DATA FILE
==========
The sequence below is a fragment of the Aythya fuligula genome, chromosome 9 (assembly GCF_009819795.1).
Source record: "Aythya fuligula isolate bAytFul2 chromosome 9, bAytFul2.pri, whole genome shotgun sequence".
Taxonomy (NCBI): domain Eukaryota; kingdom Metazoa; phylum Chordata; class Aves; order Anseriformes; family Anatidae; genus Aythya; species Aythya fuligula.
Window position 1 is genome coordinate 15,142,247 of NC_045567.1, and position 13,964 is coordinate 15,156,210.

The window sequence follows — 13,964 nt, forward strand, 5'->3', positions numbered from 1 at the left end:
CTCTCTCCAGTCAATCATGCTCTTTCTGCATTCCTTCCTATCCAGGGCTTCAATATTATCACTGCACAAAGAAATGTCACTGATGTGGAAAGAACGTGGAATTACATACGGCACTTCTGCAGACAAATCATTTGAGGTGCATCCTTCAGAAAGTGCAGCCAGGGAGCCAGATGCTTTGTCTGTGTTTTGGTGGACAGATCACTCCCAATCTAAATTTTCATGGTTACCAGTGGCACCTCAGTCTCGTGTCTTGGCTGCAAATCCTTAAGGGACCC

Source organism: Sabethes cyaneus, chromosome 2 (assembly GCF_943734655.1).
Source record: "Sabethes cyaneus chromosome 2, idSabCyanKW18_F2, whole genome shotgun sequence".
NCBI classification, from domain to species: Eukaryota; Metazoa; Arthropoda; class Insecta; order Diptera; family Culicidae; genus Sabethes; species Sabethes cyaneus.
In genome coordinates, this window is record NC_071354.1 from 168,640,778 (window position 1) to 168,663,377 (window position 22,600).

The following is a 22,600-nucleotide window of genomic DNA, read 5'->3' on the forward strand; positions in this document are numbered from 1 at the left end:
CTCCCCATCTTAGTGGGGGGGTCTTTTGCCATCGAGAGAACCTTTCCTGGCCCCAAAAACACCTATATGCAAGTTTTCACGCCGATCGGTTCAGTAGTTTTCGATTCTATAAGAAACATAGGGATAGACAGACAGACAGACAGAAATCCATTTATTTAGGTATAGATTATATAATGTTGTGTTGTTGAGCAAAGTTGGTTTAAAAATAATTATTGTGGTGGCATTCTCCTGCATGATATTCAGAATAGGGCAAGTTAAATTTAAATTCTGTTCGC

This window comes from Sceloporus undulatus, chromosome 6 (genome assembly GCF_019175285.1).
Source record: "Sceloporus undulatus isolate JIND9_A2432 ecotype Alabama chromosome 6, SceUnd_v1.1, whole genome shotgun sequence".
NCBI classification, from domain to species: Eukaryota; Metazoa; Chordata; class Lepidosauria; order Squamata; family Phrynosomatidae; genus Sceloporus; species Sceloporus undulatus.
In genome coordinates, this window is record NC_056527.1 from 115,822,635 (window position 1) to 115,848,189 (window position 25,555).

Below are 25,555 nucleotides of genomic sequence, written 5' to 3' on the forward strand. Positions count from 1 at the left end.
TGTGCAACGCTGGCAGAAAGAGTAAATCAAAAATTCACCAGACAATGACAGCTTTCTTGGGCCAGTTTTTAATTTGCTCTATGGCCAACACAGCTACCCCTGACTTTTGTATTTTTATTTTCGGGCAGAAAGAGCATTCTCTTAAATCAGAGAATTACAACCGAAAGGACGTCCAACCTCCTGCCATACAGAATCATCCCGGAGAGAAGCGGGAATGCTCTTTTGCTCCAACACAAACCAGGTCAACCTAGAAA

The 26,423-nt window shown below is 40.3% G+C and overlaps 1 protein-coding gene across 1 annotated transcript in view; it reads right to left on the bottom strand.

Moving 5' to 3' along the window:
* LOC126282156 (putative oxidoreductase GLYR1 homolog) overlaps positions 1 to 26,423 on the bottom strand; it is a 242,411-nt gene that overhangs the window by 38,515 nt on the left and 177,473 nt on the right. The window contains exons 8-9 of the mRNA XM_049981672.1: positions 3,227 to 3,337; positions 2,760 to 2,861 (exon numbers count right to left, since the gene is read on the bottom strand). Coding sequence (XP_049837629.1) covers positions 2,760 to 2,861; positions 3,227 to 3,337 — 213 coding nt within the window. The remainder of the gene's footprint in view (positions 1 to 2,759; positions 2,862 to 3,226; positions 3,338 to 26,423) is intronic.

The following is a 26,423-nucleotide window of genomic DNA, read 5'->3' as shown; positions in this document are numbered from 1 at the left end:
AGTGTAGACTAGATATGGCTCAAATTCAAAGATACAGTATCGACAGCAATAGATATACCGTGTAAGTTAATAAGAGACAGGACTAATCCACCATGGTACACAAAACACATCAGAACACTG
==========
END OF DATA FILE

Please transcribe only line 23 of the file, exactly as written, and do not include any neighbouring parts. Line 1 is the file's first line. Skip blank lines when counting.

AGTGTAGACTAGATATGGCTCAAATTCAAAGATACAGTATCGACAGCAATAGATATACCGTGTAAGTTAATAAGAGACAGGACTAATCCACCATGGTACACAAAACACATCAGAACACTG